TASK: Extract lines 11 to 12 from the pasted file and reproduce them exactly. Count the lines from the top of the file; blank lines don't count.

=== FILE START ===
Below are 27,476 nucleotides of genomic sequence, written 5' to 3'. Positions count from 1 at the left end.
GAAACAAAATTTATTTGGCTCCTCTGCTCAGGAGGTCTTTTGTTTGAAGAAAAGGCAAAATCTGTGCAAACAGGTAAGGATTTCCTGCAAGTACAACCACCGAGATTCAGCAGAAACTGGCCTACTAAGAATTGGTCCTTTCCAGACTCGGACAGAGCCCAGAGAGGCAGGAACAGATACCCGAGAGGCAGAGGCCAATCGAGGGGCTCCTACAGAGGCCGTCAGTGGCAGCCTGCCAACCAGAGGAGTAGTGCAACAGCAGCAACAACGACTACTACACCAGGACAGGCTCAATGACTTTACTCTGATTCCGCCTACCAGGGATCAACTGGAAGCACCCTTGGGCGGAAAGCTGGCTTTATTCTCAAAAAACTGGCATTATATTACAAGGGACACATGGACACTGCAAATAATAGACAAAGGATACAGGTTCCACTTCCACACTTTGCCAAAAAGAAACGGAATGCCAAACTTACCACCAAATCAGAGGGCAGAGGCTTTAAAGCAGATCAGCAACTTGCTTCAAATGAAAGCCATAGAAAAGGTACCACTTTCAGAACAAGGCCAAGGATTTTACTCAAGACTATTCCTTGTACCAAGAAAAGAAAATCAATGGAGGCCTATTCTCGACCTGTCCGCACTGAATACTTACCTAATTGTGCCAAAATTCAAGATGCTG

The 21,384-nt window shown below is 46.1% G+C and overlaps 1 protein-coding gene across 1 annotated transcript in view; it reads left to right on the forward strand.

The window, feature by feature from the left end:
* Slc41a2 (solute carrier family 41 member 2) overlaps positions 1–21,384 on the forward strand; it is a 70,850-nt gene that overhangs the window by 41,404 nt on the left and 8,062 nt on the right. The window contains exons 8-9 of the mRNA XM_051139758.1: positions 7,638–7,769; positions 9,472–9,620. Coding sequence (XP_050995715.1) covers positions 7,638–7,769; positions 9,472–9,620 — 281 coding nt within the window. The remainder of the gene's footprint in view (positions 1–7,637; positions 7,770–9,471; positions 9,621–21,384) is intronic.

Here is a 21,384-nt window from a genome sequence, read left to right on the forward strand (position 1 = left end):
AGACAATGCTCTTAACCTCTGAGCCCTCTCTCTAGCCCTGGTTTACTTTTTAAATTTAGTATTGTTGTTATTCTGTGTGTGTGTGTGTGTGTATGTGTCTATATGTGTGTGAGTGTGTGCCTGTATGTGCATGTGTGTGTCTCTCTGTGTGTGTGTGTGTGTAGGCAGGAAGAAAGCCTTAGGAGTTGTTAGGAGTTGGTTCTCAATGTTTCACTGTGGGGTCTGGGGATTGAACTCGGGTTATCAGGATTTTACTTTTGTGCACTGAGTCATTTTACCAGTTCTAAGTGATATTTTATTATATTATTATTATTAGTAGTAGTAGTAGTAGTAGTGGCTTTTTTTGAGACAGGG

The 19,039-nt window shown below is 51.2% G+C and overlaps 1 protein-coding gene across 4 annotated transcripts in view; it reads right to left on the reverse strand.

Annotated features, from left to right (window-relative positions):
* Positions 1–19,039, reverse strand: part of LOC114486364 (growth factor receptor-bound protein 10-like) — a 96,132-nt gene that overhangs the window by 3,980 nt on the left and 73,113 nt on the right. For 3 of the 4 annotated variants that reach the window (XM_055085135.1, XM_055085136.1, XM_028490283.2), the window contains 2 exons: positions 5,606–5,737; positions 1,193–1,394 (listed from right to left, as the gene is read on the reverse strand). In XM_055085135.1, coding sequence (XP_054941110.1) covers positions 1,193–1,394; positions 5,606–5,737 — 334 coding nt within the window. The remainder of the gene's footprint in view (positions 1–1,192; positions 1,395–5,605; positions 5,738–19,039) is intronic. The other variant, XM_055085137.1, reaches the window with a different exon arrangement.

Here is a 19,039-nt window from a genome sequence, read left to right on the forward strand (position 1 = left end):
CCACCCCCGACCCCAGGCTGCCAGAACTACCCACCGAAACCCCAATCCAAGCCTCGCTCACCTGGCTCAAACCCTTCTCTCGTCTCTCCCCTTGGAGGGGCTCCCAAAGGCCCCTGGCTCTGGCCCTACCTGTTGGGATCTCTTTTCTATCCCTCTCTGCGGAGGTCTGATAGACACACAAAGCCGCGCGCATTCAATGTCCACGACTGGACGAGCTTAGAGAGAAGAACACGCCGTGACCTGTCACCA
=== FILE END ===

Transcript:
Here is a 19,039-nt window from a genome sequence, read left to right on the forward strand (position 1 = left end):
CCACCCCCGACCCCAGGCTGCCAGAACTACCCACCGAAACCCCAATCCAAGCCTCGCTCACCTGGCTCAAACCCTTCTCTCGTCTCTCCCCTTGGAGGGGCTCCCAAAGGCCCCTGGCTCTGGCCCTACCTGTTGGGATCTCTTTTCTATCCCTCTCTGCGGAGGTCTGATAGACACACAAAGCCGCGCGCATTCAATGTCCACGACTGGACGAGCTTAGAGAGAAGAACACGCCGTGACCTGTCACCA